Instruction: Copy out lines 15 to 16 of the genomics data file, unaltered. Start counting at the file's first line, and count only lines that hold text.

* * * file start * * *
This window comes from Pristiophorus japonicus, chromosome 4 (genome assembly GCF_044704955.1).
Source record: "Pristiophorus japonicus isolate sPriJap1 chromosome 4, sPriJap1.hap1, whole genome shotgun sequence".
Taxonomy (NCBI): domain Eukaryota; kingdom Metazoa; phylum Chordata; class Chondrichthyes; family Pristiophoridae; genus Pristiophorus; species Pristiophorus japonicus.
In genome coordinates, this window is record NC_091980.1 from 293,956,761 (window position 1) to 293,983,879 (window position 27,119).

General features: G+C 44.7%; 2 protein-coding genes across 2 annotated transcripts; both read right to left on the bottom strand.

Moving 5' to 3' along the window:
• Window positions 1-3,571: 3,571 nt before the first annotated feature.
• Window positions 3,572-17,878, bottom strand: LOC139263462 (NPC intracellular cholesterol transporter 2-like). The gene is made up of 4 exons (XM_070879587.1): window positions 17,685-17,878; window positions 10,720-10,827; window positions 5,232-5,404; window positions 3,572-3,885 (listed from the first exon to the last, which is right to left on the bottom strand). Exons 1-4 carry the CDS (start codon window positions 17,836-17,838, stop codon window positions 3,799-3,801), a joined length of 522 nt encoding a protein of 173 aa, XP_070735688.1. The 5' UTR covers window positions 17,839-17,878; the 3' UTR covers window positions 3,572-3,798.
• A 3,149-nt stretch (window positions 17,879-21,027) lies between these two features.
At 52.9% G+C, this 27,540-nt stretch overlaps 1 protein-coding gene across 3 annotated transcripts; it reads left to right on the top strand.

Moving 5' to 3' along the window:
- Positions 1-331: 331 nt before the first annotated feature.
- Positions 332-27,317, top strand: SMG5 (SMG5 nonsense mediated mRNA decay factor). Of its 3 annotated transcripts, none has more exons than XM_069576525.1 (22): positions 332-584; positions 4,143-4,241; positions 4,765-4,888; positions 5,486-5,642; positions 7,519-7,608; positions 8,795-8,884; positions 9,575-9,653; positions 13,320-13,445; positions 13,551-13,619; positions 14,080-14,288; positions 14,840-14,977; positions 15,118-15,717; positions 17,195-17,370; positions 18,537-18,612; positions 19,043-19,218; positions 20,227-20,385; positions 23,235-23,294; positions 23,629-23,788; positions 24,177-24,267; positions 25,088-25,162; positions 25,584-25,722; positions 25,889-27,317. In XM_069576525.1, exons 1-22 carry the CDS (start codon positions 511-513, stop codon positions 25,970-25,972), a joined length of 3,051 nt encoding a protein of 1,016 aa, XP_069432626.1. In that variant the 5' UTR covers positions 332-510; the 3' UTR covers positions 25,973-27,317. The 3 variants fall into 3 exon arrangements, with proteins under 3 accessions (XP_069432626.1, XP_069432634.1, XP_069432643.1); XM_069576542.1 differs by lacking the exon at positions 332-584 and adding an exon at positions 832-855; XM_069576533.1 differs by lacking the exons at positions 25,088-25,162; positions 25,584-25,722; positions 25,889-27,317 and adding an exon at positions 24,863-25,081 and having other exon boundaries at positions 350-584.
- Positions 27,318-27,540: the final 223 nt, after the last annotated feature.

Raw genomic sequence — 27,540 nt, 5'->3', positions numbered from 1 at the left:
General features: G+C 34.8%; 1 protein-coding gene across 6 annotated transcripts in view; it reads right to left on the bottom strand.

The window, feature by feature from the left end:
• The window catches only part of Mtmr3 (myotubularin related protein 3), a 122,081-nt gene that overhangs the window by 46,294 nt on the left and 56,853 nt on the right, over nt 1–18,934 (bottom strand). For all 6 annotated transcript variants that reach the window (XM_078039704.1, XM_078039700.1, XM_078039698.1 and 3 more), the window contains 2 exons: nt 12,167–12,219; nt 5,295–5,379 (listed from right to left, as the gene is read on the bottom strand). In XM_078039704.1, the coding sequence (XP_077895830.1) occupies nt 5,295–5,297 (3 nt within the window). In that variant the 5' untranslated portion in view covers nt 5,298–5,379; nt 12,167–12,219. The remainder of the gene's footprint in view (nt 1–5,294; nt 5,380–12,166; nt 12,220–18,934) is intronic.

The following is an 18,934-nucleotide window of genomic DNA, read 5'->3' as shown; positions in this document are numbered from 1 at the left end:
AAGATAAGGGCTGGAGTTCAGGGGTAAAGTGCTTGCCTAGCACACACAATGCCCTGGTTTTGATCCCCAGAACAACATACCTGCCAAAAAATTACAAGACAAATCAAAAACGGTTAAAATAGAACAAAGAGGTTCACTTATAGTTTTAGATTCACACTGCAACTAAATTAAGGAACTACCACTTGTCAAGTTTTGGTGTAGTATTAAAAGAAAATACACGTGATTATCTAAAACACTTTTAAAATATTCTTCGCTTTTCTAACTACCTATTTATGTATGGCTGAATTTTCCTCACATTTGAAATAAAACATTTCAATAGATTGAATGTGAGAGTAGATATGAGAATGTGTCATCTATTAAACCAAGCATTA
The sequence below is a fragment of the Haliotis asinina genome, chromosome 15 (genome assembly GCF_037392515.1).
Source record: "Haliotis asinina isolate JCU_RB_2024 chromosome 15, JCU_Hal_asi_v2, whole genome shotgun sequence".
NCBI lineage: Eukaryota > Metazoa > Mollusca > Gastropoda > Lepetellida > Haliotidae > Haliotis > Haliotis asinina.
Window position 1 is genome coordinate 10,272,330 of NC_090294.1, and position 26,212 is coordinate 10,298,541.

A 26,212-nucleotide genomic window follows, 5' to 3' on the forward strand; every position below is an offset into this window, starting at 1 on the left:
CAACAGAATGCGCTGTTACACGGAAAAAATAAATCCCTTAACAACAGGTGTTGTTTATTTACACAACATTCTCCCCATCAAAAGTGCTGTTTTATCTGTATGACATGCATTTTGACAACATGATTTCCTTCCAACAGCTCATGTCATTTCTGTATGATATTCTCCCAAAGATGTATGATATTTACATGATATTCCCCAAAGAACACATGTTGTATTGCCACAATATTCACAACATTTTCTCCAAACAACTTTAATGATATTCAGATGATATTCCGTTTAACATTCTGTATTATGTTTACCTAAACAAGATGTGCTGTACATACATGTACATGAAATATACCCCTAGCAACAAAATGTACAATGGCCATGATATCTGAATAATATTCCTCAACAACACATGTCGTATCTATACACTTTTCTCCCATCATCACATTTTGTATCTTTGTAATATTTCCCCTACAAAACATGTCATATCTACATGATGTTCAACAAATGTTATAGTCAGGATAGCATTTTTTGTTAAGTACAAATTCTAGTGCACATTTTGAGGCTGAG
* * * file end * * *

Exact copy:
Raw genomic sequence — 27,540 nt, 5'->3', positions numbered from 1 at the left:
General features: G+C 34.8%; 1 protein-coding gene across 6 annotated transcripts in view; it reads right to left on the bottom strand.